Can You Wear Contacts in an SHTF? – What Are the Risks If You Do?

Wearing Contacts Following a Collapse

Can You Wear Contacts Following an SHTF Event?

I recently had a conversation with a guy that wears contacts. He has been prepping for several years and has close to a year of food and a couple hundred gallons of water stored, but he only had one pair of glasses. Those glasses weren’t even a current prescription. They were over three years old!

Before I had corrective surgery on my eyes, I was completely useless without glasses or contacts. There are very few things more important than your ability to see in a post-collapse environment. If you wear contacts, make sure you have a couple pairs of glasses available as well!

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Contacts in a Post Collapse Environment

Following a collapse or even an extended disaster, it is not going to be a good idea to wear contact lenses. The FDA warns that “wearing contact lenses puts you at risk of several serious conditions including eye infections and corneal ulcers.”

This isn’t something that people think about very often. Of course, if you’re a prepper that wears contacts then it should be something you take into account. Even those that think about it don’t always have a current pair of glasses available, let alone multiple pairs in case one pair gets scratched, breaks or gets lost.

Even today, when hygiene and sanitation aren’t compromised, eye infections are common among contact wearers. Following a significant event, when maintaining good hygiene and sanitation are much more difficult, a number of infections a contact lens wearer would experience would skyrocket.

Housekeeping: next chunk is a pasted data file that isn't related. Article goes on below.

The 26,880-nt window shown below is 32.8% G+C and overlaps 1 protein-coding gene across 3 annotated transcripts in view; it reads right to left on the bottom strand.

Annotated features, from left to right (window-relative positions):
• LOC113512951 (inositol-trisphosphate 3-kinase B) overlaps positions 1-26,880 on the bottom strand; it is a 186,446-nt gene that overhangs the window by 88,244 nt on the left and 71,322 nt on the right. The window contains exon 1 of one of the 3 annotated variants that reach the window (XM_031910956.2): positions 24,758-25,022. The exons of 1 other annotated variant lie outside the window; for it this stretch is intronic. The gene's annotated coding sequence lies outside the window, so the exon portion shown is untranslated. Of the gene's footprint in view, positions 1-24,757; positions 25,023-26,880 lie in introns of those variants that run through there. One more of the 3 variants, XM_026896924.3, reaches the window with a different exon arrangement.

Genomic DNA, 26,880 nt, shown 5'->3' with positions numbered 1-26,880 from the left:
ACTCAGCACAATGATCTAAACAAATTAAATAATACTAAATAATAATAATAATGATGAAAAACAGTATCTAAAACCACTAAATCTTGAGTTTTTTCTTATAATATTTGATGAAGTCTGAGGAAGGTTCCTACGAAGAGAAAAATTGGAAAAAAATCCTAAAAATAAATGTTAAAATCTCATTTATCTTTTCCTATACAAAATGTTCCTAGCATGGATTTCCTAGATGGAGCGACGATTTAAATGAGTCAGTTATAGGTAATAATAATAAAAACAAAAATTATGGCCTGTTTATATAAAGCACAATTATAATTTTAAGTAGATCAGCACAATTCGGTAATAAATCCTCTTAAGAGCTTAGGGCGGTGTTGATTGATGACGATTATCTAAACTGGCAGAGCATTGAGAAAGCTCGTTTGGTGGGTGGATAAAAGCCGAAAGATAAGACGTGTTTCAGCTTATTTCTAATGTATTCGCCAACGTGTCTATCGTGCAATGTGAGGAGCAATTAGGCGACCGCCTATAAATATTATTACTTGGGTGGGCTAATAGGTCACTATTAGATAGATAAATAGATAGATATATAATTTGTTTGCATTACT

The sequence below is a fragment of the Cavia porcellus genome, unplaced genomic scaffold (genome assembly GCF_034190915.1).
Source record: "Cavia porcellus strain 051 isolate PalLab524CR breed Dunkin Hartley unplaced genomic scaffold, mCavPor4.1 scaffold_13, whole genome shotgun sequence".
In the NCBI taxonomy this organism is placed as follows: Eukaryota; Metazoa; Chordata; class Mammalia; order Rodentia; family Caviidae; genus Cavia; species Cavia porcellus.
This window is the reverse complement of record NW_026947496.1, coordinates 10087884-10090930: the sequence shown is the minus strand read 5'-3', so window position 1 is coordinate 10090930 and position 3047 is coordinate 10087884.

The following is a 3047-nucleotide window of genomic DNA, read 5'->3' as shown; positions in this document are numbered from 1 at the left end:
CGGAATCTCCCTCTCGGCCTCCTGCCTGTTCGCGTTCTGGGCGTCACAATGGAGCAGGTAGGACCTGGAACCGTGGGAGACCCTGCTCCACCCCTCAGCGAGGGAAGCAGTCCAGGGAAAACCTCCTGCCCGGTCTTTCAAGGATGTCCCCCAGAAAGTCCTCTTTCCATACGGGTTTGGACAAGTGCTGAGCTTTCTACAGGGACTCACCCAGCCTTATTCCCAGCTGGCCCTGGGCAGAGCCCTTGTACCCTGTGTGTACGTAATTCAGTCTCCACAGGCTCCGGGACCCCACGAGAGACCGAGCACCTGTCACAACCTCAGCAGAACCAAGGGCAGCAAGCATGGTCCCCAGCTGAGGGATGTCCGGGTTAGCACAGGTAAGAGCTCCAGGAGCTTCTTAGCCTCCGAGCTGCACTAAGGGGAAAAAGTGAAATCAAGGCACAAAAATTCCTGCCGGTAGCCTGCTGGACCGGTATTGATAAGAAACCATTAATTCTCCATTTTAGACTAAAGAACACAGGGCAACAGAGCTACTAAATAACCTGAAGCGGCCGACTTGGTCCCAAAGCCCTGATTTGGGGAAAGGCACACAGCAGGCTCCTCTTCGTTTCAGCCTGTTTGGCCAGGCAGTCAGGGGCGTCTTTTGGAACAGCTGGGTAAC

Most people are not going to have access to the types of antibiotics that are needed to quickly counter an eye infection before it gets out of control. Many types of eye infections will clear up on their own, but many can also lead to permanent vision impairment. Wearing contacts in that type of environment just isn’t worth it.

Fish antibiotics are good way to stockpile antibiotics to fight these infections in times when there aren’t any doctors!

Common Eye Infections Among Contact Lens Wearers


Keratitis is caused by bacteria, viruses, fungi or parasites and causes inflammation of the cornea. Treatment for bacterial keratitis is normally done with antibacterial eye drops.

For viruses and fungal infections, an eye drop and an oral medication are used.

Parasitic keratitis can be difficult to treat, even with access to modern medication, as the parasite that causes it is resistant to many modern medications.

If keratitis cannot be treated or is allowed to go untreated, it leads to scarring of the cornea and impaired vision. Extreme cases will cause loss of vision.


Conjunctivitis is caused by bacteria or viruses and affects the lining of the eyelid and the white portion of your eye. It can be extremely contagious and is easily spread from person to person. Normally conjunctivitis will clear up on its own. Antibiotics can be used to treat the infection and are normally prescribed by today’s doctors.

If it doesn’t clear up on its own and is left untreated, it can cause scarring on the cornea and lead to permanent vision impairment. Vision impairment is very rare but the simple possibility of having your vision

The bottom line is you shouldn’t wear contacts following a collapse if at all possible. Have several pairs of glasses available. If you can afford to have laser eye surgery, I would highly recommend it!

Be sure to check out our article on using animal antibiotics in an SHTF. Medications that are readily available for fish and other animals can be stored and used to cure infractions such as these.

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